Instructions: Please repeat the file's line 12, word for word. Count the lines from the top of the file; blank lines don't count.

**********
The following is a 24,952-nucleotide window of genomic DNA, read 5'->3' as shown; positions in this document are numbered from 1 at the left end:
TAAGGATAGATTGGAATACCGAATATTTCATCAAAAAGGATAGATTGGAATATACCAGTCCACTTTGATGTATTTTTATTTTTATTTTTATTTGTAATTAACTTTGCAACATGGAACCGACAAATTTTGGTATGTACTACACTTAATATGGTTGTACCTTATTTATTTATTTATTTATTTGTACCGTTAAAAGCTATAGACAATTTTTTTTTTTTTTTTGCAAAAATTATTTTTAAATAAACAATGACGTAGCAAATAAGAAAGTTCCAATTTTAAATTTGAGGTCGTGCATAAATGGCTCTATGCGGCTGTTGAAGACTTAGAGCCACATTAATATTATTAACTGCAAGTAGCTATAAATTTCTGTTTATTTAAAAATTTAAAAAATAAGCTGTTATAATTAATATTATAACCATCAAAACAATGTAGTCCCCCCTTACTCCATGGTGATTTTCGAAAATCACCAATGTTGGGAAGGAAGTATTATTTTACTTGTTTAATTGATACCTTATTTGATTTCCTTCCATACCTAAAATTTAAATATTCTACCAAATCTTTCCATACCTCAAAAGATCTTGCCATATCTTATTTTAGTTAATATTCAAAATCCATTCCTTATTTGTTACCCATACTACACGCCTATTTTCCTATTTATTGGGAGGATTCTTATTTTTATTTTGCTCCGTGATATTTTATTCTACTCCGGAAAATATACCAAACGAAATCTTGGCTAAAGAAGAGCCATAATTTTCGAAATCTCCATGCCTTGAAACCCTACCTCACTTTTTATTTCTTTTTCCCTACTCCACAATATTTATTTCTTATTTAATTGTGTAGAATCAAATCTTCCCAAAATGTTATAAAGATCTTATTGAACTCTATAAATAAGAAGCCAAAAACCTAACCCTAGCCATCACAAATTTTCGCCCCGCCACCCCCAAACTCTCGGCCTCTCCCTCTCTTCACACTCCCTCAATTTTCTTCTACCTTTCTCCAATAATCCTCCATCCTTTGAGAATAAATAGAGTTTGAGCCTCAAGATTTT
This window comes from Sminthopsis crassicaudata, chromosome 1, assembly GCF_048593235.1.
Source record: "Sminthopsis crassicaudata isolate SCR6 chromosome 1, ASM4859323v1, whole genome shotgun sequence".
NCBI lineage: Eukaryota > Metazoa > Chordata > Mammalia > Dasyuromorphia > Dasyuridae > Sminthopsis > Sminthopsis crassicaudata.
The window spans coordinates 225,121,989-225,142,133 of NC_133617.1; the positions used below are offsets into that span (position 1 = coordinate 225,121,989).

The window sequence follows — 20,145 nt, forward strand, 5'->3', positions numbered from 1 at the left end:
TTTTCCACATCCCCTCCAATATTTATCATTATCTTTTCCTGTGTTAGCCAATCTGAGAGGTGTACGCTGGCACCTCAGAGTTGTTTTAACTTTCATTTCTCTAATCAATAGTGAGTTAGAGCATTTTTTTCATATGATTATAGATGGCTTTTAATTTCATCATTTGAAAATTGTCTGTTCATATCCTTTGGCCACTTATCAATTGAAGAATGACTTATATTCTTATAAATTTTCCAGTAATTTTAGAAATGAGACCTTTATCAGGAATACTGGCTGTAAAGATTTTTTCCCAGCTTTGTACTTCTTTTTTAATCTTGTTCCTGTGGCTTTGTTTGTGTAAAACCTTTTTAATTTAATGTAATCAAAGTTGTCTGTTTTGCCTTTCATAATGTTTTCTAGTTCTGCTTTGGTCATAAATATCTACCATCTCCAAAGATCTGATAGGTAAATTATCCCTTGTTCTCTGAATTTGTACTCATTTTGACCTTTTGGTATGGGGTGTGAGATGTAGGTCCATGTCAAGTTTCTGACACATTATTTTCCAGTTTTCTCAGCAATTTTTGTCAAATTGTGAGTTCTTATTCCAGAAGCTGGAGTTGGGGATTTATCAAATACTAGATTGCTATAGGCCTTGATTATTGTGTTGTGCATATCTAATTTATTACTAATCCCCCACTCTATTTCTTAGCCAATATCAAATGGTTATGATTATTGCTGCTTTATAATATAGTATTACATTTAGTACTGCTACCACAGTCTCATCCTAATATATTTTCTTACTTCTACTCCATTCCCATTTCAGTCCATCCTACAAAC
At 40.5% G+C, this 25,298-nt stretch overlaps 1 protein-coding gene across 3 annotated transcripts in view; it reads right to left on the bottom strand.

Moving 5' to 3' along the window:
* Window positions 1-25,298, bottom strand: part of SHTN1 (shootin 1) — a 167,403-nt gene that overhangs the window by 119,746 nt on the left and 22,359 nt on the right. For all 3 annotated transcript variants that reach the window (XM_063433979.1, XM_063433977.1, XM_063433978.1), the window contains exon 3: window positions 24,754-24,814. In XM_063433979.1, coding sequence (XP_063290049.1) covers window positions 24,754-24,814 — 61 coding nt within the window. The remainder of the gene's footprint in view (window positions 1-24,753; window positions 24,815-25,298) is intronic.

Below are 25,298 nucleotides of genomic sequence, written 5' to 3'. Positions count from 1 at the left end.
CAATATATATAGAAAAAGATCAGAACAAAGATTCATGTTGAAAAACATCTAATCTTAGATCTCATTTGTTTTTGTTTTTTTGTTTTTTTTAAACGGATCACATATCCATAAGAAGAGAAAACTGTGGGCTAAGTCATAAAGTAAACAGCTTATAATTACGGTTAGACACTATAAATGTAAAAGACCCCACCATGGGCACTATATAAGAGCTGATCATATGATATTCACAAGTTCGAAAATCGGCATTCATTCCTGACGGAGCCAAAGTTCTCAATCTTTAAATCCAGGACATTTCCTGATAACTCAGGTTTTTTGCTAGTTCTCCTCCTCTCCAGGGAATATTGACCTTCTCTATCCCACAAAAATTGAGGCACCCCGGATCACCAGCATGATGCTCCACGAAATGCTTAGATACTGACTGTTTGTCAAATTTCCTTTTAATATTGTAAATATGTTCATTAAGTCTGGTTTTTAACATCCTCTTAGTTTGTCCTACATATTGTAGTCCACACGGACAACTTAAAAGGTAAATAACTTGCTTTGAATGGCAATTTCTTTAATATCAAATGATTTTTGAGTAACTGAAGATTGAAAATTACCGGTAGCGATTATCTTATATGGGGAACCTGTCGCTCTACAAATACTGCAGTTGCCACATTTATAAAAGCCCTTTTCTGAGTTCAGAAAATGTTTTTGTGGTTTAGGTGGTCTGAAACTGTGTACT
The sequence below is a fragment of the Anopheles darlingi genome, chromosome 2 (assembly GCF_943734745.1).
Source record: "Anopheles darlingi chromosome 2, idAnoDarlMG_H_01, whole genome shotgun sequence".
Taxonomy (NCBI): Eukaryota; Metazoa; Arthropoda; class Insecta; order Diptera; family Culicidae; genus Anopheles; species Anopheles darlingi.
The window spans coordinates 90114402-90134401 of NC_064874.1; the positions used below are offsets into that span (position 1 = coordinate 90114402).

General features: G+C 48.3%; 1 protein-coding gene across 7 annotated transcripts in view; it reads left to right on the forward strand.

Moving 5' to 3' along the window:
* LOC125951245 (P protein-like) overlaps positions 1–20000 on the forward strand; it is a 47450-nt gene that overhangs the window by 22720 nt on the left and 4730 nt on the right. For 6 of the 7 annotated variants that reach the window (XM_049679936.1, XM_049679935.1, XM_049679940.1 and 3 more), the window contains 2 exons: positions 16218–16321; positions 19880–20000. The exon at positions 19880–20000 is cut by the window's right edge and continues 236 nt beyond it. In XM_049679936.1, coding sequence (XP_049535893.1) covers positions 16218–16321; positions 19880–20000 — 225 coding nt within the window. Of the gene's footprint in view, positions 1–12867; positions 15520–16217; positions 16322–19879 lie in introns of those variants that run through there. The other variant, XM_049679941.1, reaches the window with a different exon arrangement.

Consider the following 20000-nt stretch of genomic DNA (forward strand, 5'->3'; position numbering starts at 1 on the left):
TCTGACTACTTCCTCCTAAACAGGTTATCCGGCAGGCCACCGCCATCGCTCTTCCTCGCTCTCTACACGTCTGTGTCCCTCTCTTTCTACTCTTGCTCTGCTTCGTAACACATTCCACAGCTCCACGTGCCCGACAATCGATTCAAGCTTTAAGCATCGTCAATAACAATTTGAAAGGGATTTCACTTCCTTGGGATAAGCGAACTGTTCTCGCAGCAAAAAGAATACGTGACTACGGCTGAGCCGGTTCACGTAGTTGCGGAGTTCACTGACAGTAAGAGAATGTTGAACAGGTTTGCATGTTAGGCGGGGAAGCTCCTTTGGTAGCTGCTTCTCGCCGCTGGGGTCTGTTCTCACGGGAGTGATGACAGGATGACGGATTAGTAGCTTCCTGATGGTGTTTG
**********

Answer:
Below are 25,298 nucleotides of genomic sequence, written 5' to 3'. Positions count from 1 at the left end.